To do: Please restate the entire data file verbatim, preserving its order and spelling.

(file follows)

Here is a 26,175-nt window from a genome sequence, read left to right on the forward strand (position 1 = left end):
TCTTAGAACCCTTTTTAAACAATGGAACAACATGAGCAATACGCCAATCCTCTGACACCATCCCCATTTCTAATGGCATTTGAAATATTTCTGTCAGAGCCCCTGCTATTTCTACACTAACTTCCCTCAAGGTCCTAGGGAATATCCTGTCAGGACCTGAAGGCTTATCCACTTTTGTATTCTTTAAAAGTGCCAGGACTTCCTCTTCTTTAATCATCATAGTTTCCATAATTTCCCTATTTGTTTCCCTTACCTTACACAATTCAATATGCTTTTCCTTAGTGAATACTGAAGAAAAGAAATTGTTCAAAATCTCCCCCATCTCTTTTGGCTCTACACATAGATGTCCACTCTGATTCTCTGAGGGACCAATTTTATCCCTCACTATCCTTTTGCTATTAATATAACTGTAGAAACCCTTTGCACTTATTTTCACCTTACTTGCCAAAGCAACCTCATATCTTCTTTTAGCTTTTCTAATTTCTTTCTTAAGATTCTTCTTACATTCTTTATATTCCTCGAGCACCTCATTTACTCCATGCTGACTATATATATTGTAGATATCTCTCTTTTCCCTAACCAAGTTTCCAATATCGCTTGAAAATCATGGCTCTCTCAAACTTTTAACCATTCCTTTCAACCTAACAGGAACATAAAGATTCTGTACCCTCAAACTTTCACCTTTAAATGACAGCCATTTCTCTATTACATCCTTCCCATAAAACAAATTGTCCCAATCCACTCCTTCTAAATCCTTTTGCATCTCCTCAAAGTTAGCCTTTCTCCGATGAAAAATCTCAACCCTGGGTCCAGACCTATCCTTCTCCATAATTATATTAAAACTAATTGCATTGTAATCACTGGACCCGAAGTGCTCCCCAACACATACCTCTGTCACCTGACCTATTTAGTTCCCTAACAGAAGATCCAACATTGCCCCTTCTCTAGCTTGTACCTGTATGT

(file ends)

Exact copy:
Here is a 26,175-nt window from a genome sequence, read left to right on the forward strand (position 1 = left end):
TCTTAGAACCCTTTTTAAACAATGGAACAACATGAGCAATACGCCAATCCTCTGACACCATCCCCATTTCTAATGGCATTTGAAATATTTCTGTCAGAGCCCCTGCTATTTCTACACTAACTTCCCTCAAGGTCCTAGGGAATATCCTGTCAGGACCTGAAGGCTTATCCACTTTTGTATTCTTTAAAAGTGCCAGGACTTCCTCTTCTTTAATCATCATAGTTTCCATAATTTCCCTATTTGTTTCCCTTACCTTACACAATTCAATATGCTTTTCCTTAGTGAATACTGAAGAAAAGAAATTGTTCAAAATCTCCCCCATCTCTTTTGGCTCTACACATAGATGTCCACTCTGATTCTCTGAGGGACCAATTTTATCCCTCACTATCCTTTTGCTATTAATATAACTGTAGAAACCCTTTGCACTTATTTTCACCTTACTTGCCAAAGCAACCTCATATCTTCTTTTAGCTTTTCTAATTTCTTTCTTAAGATTCTTCTTACATTCTTTATATTCCTCGAGCACCTCATTTACTCCATGCTGACTATATATATTGTAGATATCTCTCTTTTCCCTAACCAAGTTTCCAATATCGCTTGAAAATCATGGCTCTCTCAAACTTTTAACCATTCCTTTCAACCTAACAGGAACATAAAGATTCTGTACCCTCAAACTTTCACCTTTAAATGACAGCCATTTCTCTATTACATCCTTCCCATAAAACAAATTGTCCCAATCCACTCCTTCTAAATCCTTTTGCATCTCCTCAAAGTTAGCCTTTCTCCGATGAAAAATCTCAACCCTGGGTCCAGACCTATCCTTCTCCATAATTATATTAAAACTAATTGCATTGTAATCACTGGACCCGAAGTGCTCCCCAACACATACCTCTGTCACCTGACCTATTTAGTTCCCTAACAGAAGATCCAACATTGCCCCTTCTCTAGCTTGTACCTGTATGT